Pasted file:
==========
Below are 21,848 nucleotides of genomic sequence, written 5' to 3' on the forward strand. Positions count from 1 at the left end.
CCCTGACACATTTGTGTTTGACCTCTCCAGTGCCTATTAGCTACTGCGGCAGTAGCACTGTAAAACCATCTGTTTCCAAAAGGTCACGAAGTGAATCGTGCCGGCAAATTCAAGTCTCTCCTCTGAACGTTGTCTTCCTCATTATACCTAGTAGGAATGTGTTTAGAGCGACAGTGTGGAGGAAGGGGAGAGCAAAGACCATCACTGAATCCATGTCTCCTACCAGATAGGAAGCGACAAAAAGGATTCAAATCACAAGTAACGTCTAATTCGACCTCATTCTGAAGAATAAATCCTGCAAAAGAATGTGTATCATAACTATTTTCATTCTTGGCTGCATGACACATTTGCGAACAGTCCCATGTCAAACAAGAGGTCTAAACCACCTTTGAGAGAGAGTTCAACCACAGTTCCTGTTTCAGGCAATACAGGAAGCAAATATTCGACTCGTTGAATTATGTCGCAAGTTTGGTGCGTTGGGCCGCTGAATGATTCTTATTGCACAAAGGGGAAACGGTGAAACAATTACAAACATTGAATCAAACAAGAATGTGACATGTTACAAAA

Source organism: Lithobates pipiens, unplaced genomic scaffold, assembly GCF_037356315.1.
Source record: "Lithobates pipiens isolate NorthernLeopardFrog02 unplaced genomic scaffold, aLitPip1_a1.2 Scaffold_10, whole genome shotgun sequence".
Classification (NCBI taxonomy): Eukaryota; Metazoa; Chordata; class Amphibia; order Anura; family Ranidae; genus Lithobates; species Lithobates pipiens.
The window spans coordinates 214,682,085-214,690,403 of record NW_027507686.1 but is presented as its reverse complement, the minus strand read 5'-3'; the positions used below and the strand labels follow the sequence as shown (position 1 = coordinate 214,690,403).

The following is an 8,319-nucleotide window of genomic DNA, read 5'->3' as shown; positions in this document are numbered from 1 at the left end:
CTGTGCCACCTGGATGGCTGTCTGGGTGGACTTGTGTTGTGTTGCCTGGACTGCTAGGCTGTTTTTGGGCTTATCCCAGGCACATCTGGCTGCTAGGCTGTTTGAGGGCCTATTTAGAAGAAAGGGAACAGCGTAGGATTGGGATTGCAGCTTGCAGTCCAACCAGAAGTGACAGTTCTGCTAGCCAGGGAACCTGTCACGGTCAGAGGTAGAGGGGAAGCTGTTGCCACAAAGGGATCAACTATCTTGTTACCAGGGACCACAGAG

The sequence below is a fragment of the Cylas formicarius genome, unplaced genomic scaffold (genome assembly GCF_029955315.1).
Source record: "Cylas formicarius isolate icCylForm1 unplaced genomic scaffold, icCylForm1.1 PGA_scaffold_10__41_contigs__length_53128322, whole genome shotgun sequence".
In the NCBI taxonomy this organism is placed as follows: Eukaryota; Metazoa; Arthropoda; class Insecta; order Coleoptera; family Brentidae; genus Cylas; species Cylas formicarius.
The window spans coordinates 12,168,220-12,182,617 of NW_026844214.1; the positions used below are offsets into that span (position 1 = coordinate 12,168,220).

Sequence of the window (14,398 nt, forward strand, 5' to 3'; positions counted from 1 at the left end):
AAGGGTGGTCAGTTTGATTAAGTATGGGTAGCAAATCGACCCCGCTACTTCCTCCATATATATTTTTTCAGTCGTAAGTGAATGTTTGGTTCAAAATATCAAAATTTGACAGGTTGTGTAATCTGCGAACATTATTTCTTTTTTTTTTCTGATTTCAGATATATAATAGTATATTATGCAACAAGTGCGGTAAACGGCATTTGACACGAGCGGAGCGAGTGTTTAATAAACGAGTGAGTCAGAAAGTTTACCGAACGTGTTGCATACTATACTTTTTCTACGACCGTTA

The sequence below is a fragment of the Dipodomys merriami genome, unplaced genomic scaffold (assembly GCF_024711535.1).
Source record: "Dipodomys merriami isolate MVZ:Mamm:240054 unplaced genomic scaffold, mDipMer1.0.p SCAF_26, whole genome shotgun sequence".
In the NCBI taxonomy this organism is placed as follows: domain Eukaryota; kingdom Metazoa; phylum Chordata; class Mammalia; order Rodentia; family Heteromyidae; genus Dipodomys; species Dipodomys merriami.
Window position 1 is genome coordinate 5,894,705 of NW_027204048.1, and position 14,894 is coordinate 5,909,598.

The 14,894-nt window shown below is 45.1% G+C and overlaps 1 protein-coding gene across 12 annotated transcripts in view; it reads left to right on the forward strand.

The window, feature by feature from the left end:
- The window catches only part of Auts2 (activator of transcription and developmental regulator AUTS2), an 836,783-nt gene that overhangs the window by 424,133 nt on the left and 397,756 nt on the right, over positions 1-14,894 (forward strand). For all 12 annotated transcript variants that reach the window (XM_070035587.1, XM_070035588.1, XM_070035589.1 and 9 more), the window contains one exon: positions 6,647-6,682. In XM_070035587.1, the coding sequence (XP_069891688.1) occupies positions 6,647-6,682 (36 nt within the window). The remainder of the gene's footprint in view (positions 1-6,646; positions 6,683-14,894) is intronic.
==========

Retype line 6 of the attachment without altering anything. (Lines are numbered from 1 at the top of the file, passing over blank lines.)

The window spans coordinates 214,682,085-214,690,403 of record NW_027507686.1 but is presented as its reverse complement, the minus strand read 5'-3'; the positions used below and the strand labels follow the sequence as shown (position 1 = coordinate 214,690,403).